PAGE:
Hanson v. Williams County

Annotate this Case

452 N.W.2d 313 (1990)

Bonny HANSON, Plaintiff and Appellant, v. WILLIAMS COUNTY, North Dakota and Ingram Manufacturing Company, Inc., Defendants and Appellees.

Civ. No. 890151.

Supreme Court of North Dakota.

March 1, 1990.

Winkjer, McKennett, Stenehjem, Murphy & Reierson, Williston, for plaintiff and appellant; argued by Dean Winkjer.

Bjella, Neff, Rathert, Wahl & Eiken, P.C., Williston, for defendant and appellee Williams County; argued by Paul W. Jacobson, Williston.

Nilles, Hansen & Davies, Ltd., Fargo, for defendant and appellee Ingram Mfg. Co.; argued by Stephen W. Plambeck, Fargo.

MESCHKE, Justice.

Bonny Hanson appealed from a judgment dismissing her claim for the wrongful death of her son. We conclude that the trial court did not abuse its discretion in denying Hanson's motion for a jury trial and that the trial court's findings of fact were not clearly erroneous. We therefore affirm.

Hanson's son, Todd Hefta, was killed in a construction accident while employed by the City of Williston. Hefta was standing behind a twelve-ton earth packer, apparently getting a drink of water from a cooler that had been left onthe back of the packer, when another City employee started the packer in gear. The packer immediately *314 traveled backward at a rapid rate of speed, crushing Hefta. The packer had been manufactured by Ingram Manufacturing Company in 1963 and was owned by Williams County. The City was using the packer pursuant to an equipment exchange agreement with the County.

Hanson sued Ingram and Williams County for wrongful death, alleging negligence, strict liability, breach of warranty, fraud, misrepresentation, and violation of OSHA regulations. The trial court granted summary judgment dismissing Hanson's claim against Ingram, holding that the action was untimely under the applicable statute of repose, NDCC 28-01.1-02. On appeal, in Hanson v. Williams County, 389 N.W.2d 319 (N.D.1986), we held the statute of repose unconstitutional, reversed the summary judgment, and remanded for trial.

On remand, Hanson's attorney realized that no demand for a jury trial had been made. In late 1987, over three and one-half years after the action had been commenced, Hanson moved for a trial by jury pursuant to NDRCivP 39(b). The trial court denied the motion and the case was tried to the court in May 1988. The court found no liability on the part of either defendant. Judgment was entered dismissing Hanson's claim, and she appealed.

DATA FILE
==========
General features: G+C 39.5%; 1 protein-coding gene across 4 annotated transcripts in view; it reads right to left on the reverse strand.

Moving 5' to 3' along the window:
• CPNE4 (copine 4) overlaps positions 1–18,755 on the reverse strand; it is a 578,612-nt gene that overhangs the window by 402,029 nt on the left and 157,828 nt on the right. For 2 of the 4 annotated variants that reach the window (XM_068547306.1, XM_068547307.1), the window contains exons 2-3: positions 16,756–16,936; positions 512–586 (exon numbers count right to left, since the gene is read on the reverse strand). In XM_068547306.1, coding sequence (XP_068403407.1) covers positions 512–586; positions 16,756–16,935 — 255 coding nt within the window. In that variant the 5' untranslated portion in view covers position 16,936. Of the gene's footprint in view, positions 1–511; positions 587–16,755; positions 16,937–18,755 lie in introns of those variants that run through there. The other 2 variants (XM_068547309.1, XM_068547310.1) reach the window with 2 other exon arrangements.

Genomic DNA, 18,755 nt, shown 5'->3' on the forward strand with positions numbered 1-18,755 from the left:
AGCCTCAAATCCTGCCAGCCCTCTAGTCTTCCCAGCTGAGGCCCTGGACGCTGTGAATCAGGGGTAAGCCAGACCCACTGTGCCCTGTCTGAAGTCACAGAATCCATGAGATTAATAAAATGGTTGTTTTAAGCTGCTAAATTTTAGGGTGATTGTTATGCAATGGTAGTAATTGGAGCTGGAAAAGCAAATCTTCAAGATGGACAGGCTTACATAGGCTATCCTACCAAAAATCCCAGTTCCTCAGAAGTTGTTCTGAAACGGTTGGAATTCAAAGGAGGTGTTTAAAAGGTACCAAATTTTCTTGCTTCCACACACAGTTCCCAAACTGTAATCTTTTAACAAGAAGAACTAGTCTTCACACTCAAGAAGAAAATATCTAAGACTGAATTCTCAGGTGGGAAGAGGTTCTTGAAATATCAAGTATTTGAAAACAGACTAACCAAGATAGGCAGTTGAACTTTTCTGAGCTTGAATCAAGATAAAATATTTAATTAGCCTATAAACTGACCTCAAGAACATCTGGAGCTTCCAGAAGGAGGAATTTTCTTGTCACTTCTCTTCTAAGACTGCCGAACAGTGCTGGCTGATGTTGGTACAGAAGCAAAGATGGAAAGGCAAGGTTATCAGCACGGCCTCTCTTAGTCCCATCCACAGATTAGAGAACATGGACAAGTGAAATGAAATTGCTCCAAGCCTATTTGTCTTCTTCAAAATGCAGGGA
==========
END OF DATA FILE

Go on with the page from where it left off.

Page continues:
Hanson asserted that the trial court erred in denying her motion for a trial by jury. NDRCivP 38(b) sets forth the appropriate procedure to demand a jury trial as a matter of right:

Demand. Any party may demand a trial by jury of any issue triable of right by jury by serving upon the other parties a demand therefor in writing at any time after the commencement of the action and not later than 10 days after the service of the last pleading directed to such issue. Such demand may be indorsed upon a pleading of the party.

Failure of a party to serve a timely demand in conformity with NDRCivP 38(b) constitutes a waiver of the right to trial by jury. NDRCivP 38(e); Land Office Co. v. Clapp-Thomssen Co., 442 N.W.2d 401, 403 (N.D.1989). Hanson conceded that no timely demand for a jury trial had been served. As Shark v. Thompson, 373 N.W.2d 859, 863 (N.D.1985) illustrates, Hanson therefore waived her right to trial by jury.

NDRCivP 39(b), however, authorizes discretionary relief from a waiver of the right to trial by jury:

By the Court. Issues not demanded for trial by jury as provided in Rule 38 shall be tried by the court; but, notwithstanding the failure of a party to demand a jury in an action in which such a demand might have been made of right, the court in its discretion upon motion may order a trial by a jury of any or all issues.

Hanson sought a jury trial under NDRCivP 39(b). At the hearing on her motion, Hanson's counsel told the court that he had been so preoccupied with the constitutional issue on the statute of repose that he had inadvertently failed to demand a jury trial in the complaint.[1] The trial court denied her motion, citing the length of the delay and the complex nature of the case as factors weighing against the granting of a jury trial.

In Shark v. Thompson, 373 N.W.2d at 863-864, we explained our standard of review in a case such as this:

The trial court has broad discretion in determining whether to provide relief from waiver and grant a jury trial under Rule 39(b).... The denial of the motion must be sustained on appeal unless it is shown that the trial court abused its discretion.... It is not an abuse of discretion to deny a Rule 39(b) motion when the failure to make a timely demand for a jury trial results from mere oversight or inadvertence on the part of the moving party.

In Greenwood, Greenwood & Greenwood, P.C. v. Klem, 450 N.W.2d 745, 747 (N.D. *315 1990), we again applied that standard in upholding the denial of a Rule 39(b) motion where a pro se litigant asserted that his lack of knowledge of the rules led to his failure to serve a timely demand for a jury trial.